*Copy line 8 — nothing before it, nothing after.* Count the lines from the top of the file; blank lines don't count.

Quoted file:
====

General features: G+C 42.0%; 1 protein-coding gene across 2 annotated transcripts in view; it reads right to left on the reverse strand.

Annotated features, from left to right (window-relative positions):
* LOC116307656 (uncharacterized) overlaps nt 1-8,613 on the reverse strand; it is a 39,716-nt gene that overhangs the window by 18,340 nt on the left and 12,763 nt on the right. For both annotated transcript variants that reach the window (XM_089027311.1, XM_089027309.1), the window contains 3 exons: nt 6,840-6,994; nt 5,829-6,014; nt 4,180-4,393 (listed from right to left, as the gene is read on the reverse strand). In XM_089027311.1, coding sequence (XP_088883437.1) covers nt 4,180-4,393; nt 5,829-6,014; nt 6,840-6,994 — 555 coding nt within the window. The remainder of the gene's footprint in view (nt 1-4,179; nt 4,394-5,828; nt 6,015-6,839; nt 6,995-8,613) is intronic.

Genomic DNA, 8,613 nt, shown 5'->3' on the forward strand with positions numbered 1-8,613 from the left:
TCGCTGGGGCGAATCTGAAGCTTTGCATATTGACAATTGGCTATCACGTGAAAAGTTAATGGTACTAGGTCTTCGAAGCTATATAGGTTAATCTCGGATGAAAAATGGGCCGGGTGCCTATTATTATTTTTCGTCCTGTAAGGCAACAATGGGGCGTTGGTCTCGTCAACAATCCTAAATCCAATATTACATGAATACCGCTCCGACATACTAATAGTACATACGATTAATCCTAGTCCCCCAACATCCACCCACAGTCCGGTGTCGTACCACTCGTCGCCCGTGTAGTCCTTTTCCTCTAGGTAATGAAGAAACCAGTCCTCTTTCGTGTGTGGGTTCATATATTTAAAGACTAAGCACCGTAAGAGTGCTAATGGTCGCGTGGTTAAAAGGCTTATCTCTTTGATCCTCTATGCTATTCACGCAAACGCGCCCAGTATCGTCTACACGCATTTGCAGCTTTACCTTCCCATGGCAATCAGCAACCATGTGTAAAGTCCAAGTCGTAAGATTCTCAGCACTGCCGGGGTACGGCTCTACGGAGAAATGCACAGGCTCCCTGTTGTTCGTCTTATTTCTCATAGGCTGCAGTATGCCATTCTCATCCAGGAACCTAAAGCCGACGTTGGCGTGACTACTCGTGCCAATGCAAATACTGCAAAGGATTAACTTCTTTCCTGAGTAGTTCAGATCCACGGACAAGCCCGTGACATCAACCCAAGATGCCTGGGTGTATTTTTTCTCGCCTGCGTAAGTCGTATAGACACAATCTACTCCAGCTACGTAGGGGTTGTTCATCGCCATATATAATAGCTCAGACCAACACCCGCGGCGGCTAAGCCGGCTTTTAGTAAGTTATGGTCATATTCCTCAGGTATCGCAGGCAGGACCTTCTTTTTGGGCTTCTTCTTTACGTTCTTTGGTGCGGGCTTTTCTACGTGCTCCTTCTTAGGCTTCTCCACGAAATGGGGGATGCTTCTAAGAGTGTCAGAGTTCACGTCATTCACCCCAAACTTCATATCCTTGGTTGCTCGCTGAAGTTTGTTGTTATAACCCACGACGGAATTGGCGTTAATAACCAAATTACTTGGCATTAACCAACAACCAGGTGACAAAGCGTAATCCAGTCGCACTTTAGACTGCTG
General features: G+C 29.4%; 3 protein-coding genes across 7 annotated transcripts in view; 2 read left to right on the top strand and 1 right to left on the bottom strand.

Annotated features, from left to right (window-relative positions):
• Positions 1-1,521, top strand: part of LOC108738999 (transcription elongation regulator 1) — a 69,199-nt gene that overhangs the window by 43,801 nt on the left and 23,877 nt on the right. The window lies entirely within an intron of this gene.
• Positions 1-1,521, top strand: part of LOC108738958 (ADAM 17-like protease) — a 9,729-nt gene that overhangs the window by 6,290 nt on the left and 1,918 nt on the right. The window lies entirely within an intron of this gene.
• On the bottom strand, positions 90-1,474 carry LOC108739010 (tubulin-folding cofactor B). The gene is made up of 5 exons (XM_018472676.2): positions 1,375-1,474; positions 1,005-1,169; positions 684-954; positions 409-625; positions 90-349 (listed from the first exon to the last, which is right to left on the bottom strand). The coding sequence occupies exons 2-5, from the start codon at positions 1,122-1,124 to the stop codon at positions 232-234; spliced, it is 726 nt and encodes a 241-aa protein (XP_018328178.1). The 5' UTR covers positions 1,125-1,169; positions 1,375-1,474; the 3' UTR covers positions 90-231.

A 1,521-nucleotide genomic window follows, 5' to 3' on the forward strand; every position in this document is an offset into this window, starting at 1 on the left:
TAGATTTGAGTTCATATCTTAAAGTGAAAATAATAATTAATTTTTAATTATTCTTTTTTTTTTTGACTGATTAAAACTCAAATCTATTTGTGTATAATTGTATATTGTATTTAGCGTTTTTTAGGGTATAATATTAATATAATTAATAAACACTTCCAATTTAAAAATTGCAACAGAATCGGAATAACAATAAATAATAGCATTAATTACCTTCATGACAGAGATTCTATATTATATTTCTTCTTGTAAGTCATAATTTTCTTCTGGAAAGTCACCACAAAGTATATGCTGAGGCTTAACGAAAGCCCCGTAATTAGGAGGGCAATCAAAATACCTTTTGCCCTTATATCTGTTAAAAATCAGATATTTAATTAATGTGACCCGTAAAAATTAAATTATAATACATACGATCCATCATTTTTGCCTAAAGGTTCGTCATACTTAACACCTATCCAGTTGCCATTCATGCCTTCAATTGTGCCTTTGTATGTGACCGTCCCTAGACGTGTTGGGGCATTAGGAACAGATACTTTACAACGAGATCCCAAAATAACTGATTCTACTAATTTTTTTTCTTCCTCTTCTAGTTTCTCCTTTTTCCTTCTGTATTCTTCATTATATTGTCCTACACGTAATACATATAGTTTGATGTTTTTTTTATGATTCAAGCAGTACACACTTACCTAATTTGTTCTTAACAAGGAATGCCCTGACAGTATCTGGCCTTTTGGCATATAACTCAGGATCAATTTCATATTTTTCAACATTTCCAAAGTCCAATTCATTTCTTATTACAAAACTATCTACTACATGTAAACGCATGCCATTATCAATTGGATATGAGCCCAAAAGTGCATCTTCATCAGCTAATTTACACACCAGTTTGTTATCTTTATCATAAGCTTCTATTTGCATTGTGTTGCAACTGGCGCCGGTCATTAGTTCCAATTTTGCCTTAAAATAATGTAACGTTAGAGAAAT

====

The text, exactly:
• Positions 1-1,521, top strand: part of LOC108738999 (transcription elongation regulator 1) — a 69,199-nt gene that overhangs the window by 43,801 nt on the left and 23,877 nt on the right. The window lies entirely within an intron of this gene.